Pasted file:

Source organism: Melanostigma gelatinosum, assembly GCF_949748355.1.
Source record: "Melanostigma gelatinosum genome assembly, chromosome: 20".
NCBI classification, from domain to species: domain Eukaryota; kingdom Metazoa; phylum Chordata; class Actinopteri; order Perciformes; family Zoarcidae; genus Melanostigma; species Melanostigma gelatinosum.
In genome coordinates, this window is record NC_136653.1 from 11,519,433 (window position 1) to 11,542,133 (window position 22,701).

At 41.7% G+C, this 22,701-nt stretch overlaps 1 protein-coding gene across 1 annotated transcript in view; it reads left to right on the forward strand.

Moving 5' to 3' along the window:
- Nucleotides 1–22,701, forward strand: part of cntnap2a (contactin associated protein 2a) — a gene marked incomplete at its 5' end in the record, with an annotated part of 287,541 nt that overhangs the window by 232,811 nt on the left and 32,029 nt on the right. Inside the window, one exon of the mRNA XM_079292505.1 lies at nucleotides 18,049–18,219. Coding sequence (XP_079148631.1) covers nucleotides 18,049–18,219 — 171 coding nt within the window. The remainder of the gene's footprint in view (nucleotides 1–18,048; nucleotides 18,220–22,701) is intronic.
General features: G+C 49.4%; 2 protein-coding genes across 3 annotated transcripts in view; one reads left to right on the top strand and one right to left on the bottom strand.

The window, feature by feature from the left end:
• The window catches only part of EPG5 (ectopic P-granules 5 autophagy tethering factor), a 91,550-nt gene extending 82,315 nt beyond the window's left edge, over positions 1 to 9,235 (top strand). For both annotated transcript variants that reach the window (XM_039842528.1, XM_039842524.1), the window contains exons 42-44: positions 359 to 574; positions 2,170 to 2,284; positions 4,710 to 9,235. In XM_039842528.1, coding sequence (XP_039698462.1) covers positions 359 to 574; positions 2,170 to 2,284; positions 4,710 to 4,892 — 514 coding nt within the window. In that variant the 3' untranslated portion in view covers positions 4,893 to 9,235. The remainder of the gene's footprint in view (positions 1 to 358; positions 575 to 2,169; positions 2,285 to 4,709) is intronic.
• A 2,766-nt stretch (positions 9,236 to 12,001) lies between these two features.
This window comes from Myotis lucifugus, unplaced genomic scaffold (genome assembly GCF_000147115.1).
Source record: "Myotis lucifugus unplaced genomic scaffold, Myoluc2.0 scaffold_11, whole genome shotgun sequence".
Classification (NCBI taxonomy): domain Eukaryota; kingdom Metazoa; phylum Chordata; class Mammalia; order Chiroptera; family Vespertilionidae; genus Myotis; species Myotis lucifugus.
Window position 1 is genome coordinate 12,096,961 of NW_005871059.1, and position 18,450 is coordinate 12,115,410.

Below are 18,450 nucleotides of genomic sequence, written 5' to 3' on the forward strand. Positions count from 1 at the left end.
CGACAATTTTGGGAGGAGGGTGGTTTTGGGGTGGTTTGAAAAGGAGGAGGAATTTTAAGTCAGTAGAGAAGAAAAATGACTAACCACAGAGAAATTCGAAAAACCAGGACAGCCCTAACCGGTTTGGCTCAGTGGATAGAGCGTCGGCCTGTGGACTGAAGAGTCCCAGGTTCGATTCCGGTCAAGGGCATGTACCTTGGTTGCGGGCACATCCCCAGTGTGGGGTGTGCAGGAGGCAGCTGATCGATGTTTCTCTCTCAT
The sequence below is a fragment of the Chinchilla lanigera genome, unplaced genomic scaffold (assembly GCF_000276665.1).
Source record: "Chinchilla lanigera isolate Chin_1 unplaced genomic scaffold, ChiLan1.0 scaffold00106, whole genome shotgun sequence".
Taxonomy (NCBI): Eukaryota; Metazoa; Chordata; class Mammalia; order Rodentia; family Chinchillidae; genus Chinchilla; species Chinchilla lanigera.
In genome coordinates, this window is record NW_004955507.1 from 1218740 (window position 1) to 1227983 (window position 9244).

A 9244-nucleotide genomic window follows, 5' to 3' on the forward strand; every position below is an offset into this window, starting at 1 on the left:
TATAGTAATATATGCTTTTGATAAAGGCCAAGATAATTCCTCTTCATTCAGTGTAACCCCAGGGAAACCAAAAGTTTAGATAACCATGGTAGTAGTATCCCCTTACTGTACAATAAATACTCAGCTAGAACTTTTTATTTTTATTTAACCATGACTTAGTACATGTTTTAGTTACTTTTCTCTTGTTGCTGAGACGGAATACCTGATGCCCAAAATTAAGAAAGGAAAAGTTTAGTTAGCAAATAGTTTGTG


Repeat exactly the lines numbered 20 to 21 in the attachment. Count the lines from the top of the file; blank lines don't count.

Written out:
Taxonomy (NCBI): Eukaryota; Metazoa; Chordata; class Mammalia; order Rodentia; family Chinchillidae; genus Chinchilla; species Chinchilla lanigera.
In genome coordinates, this window is record NW_004955507.1 from 1218740 (window position 1) to 1227983 (window position 9244).